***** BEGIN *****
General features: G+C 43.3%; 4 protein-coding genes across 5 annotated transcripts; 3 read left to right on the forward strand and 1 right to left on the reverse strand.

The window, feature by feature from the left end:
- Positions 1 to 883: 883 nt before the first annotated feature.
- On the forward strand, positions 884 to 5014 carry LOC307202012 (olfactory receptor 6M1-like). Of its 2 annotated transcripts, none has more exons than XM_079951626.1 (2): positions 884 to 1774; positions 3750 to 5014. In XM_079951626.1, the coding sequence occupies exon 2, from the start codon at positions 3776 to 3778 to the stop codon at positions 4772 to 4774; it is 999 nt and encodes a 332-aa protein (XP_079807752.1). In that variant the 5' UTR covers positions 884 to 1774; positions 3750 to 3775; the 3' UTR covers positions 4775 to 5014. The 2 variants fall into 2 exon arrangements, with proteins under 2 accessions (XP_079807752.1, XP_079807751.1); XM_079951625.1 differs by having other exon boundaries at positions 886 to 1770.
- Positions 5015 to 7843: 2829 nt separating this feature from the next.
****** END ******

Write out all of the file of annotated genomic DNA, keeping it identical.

General features: G+C 43.3%; 4 protein-coding genes across 5 annotated transcripts; 3 read left to right on the forward strand and 1 right to left on the reverse strand.

The window, feature by feature from the left end:
- Positions 1 to 883: 883 nt before the first annotated feature.
- On the forward strand, positions 884 to 5014 carry LOC307202012 (olfactory receptor 6M1-like). Of its 2 annotated transcripts, none has more exons than XM_079951626.1 (2): positions 884 to 1774; positions 3750 to 5014. In XM_079951626.1, the coding sequence occupies exon 2, from the start codon at positions 3776 to 3778 to the stop codon at positions 4772 to 4774; it is 999 nt and encodes a 332-aa protein (XP_079807752.1). In that variant the 5' UTR covers positions 884 to 1774; positions 3750 to 3775; the 3' UTR covers positions 4775 to 5014. The 2 variants fall into 2 exon arrangements, with proteins under 2 accessions (XP_079807752.1, XP_079807751.1); XM_079951625.1 differs by having other exon boundaries at positions 886 to 1770.
- Positions 5015 to 7843: 2829 nt separating this feature from the next.